Do you catch glimpses of others lives and wonder how they can have it so good? Posted pictures of smiling kids and fun vacations. One hundred and forty character descriptions of a recent achievement or a successful new endeavor. 

Do you chase rainbows but find that when you get there, it isn’t? No magical, mystical place with multicolored light. No pot of gold. No brand new you. Just another vantage to where the rainbow might be. Just over that hill. There. Right there. 

Are you formulating an idea about a message in this post? Something to the affect of stop chasing rainbows, there is no pot of gold. Buck up and get on with your life. Stop whining. That’s not it. I like chasing rainbows. Dreaming dreams. I don’t want to stop and wouldn’t suggest that anyone else should either. The message is subtle and direct. Stop measuring against fragments of others and put in the work. Me. I’ve long focused on the wrong things. Got caught up in the challenges like lack of time, lack of inspiration, priorities beyond my control. Excuses. I know the excuses. 

The thing is that magic can happen. Just not magically. It takes effort. Hard work. Those that get there do so by building positive habits. By following a process. By maintaing focus. Problem is most of us want it quick. And when we get it we want to be done and on to the next thing. A diet. A fitness plan. A get rich quick scheme. It doesn’t work like that though. Not for most of us anyway. 

It’s one day at a time. A step or two each day. Constant, consistent effort. That’s how it works. It’s taken me a long time to learn that. Heck, I’m still working on it. At least I recognize the excuses now anyway. 

You might never reach the rainbow. It’s unlikely. Maybe impossible. But who cares? When you get to where you think it is, stop. Look around. Realize how far you’ve come, then continue on. You might just find that it isn’t about the riches but rather about the chase.

4 “Heart Healthy” Foods That Can Clog Your Arteries (#4 is Worst)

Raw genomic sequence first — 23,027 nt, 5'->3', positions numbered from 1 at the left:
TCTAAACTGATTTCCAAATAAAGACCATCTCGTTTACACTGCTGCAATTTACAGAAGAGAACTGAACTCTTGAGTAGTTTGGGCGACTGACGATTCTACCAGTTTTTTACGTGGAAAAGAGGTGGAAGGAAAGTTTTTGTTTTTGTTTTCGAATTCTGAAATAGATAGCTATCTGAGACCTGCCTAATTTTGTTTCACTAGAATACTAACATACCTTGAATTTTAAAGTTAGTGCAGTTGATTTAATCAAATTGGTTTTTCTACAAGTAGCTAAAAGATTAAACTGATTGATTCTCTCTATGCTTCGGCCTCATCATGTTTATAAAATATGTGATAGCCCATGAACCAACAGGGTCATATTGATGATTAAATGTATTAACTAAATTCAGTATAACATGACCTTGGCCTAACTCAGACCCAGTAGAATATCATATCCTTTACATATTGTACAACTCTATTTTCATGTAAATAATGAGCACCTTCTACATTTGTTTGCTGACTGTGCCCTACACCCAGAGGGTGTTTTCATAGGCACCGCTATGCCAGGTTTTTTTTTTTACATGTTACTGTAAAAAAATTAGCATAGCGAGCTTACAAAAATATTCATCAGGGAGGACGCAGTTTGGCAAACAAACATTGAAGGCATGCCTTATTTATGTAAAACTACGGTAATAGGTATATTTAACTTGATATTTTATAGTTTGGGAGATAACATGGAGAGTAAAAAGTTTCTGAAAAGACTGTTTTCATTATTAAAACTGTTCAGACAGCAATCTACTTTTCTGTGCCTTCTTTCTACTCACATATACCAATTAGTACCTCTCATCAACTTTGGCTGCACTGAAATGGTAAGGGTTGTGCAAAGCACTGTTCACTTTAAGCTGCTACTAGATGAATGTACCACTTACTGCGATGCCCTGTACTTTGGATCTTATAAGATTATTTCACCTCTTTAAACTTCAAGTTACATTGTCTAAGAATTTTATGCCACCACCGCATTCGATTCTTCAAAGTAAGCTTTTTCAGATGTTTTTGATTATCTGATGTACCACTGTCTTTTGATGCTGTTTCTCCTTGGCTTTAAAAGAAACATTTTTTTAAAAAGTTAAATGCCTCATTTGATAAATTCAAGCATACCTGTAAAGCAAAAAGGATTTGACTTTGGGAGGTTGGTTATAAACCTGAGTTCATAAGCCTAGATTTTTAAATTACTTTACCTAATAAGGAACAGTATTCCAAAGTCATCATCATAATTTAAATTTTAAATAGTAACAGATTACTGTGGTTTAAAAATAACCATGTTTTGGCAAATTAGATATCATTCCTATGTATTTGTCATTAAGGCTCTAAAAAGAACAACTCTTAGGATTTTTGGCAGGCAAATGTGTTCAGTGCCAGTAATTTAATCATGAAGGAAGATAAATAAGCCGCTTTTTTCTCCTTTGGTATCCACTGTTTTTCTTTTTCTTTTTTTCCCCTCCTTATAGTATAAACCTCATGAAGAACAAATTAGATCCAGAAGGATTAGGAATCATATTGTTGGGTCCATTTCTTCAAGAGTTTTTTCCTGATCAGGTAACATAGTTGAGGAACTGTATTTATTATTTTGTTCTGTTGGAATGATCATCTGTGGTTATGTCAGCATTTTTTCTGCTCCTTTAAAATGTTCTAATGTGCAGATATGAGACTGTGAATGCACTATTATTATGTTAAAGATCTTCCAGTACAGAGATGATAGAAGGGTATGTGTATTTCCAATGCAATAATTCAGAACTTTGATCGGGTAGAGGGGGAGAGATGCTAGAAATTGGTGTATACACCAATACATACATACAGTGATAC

Kris Gunnars writing for Authority Nutrition:

The manufacturers often add labels like “whole grain” with the purpose of deceiving people into thinking that their products are healthy.

However… usually, these “whole” grains have been pulverized into very fine flour and have pretty much the same effects on your blood sugar and metabolism as their refined counterparts.

These cereals, including the healthy looking ones, are also usually loaded with refined sugar, although the manufacturers often use clever tricks to hide the true amount of sugar in their products.

Sugar, sugar everywhere. Nothing on this list is too surprising but cereal, say it isn't so. Ok, so I've known that many cereals are unhealthy but darn they are a quick and easy breakfast option. As a compromise we’ve focused on cereals with less than 10 grams of sugar per bowl but even with that much sugar it eliminates a lot of options. Add to that the information in this article on the negative effects of how how many cereals are made and it is just one more processed food that should be cut from a persons diet. Personally, this one will be hard but as of today I’m focused on a morning smoothie. It’s quick and easy to make, I have control over the ingredients and they are tasty. Win, win, win! Tomorrow morning I’m giving this smoothie a try:

1/2 cup frozen cranberries
1/2 of an avocado
1 gram cracker
1/2 teaspoon cinnamon
2 and 1/2 cups unsweetened soy milk. 

I’ll let you know how it goes…

Misfit Shine Review

Snapshot: Fitness trackers are growing in popularity, but are they worth the investment? In this review I’ll provide insight on my experience with the Misfit Shine. While this is not a comparison between fitness trackers (the Shine is the only fitness tracker that I’ve used) I did use the product daily for an extended period of time. 

Buy Recommendation: Usage dependent. If you are just looking to gain some insight and motivation for your everyday activity then the Misfit Shine is a good option. If you want something that provides an accurate overall fitness picture, including your workout activity then skip it. 

What’s Good:
•    Waterproof
•    Nice Design